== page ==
The Ted Cox bat in my collection is of particular interest, as it was from the very earliest days of his professional career. Ordered some time between 1973 and 1975 while Cox was still in "A ball", where he was young, had momentum and his potential seemed limitless. Sadly, that is not how things turned out for the big outfielder as he played just four seasons with three different teams after he was traded away from Boston.

27 bats down 56 to go.

Saturday, October 14, 2017

Steve Lyons

Baseball Reference lists the career of Steve Lyons as being statistically most similar to the careers of Thurman Tucker and Tuck Steinback, however most baseball fans associate Wally Moon and Heine Manush as being more reminiscent of Steve Lyons' on the field legacy. This is due to Lyons' actions in a 1990 game between the White Sox and Tigers where he dropped trou after sliding head first into first base, becoming the butt-end of countless jokes and living up to his nickname; "Physco."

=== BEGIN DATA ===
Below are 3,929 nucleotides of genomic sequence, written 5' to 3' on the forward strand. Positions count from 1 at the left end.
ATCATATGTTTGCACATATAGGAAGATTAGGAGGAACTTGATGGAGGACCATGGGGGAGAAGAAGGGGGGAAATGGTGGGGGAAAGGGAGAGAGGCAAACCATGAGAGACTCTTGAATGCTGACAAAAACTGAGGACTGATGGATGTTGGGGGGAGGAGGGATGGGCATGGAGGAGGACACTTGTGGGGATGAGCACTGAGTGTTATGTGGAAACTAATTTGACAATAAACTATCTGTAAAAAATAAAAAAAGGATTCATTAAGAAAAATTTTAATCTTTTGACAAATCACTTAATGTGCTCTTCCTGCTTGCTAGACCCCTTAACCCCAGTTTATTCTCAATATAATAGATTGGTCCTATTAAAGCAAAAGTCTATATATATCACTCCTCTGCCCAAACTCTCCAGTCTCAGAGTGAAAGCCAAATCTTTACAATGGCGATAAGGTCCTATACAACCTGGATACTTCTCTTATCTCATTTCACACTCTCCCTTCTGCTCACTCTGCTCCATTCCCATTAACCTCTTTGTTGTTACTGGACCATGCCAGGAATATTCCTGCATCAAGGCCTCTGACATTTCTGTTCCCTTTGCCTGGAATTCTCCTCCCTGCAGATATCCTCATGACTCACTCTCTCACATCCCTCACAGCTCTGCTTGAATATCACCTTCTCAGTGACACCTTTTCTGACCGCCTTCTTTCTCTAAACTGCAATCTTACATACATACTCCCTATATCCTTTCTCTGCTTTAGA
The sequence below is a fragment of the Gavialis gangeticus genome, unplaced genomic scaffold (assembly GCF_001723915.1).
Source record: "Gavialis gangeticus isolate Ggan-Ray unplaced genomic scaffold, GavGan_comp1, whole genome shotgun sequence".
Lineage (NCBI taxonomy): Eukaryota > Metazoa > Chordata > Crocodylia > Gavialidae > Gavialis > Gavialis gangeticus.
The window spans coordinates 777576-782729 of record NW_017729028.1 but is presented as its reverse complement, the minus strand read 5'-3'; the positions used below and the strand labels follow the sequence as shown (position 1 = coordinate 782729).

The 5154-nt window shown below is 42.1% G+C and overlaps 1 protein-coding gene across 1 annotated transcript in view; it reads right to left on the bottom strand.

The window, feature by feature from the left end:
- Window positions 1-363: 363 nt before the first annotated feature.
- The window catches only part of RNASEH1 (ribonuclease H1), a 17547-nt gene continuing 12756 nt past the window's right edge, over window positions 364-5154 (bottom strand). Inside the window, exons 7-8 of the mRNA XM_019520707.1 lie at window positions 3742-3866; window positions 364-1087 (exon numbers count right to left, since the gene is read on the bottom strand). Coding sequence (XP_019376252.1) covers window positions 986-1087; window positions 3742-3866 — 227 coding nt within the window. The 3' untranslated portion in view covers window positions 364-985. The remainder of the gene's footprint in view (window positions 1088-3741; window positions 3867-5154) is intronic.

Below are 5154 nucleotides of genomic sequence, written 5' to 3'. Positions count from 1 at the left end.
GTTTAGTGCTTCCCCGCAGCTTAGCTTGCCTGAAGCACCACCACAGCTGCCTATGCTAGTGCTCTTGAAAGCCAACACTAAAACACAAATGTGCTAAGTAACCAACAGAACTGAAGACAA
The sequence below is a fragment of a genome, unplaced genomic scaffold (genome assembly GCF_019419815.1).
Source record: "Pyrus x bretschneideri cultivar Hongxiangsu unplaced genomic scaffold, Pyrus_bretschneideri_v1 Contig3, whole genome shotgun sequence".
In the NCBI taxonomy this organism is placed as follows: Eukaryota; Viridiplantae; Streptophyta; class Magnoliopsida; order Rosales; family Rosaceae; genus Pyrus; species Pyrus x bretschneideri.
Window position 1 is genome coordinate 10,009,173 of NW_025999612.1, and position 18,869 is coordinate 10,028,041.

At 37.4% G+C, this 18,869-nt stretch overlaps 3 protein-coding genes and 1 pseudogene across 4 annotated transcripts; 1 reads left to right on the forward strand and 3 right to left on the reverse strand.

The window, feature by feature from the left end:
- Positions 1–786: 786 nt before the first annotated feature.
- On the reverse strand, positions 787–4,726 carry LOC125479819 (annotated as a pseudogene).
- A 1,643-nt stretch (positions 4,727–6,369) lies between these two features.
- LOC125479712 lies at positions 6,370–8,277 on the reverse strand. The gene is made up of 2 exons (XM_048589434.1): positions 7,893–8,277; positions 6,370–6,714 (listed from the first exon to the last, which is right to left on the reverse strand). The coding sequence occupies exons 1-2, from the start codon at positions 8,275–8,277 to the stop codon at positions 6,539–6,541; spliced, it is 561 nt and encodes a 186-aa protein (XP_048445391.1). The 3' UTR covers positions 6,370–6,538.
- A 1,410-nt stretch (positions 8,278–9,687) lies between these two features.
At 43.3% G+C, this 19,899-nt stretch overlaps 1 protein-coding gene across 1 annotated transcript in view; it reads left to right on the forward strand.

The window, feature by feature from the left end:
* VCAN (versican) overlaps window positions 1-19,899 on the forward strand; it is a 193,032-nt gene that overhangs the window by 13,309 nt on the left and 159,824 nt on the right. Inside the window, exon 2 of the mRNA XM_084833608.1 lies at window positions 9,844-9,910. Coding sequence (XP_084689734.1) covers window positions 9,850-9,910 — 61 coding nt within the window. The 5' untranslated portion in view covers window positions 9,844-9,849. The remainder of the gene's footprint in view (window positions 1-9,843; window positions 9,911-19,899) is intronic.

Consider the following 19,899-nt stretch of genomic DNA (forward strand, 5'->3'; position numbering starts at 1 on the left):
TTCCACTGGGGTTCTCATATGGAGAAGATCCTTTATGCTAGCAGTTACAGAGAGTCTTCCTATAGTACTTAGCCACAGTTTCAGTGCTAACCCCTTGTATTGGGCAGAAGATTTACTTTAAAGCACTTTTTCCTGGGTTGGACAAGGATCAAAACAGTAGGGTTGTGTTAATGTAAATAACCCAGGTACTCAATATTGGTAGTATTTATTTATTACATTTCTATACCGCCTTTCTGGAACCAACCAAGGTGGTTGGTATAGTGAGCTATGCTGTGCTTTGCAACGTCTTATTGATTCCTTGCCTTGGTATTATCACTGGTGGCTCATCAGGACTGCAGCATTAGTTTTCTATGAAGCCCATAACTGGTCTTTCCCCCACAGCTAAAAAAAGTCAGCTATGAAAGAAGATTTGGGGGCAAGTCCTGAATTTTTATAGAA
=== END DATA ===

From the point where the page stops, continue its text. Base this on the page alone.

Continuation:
Lyons was taken 19th overall by the Red Sox in the 1981 draft and debuted for the Sox on April 15, 1985. Lyons spent the next year and half platooning in center field before being shipped off to the White Sox for future Hall of Famer Tom Seaver. Lyons played seven more season and returned to the Red Sox on two more occasions, where he was warmly received by the Fenway faithful. Lyons hung them up at the end of the 1993 season and tried his hand at acting, appearing in Arli$$, Major League II and For the Love of the Game. More recently Lyons has found a home in Fenway's announcer's booth, where he has filled in as color man since the 2014 season.

26 bats down 57 to go.

Sunday, September 3, 2017

Pat Dodson

The one thing I have learned during my thirty plus years of collecting, is that there are as many reasons to collect as there are collectors. There are also stages of collecting and those who are in it for the long haul tend to become helpers and educators to new collectors. I was fortunate enough to meet one such person.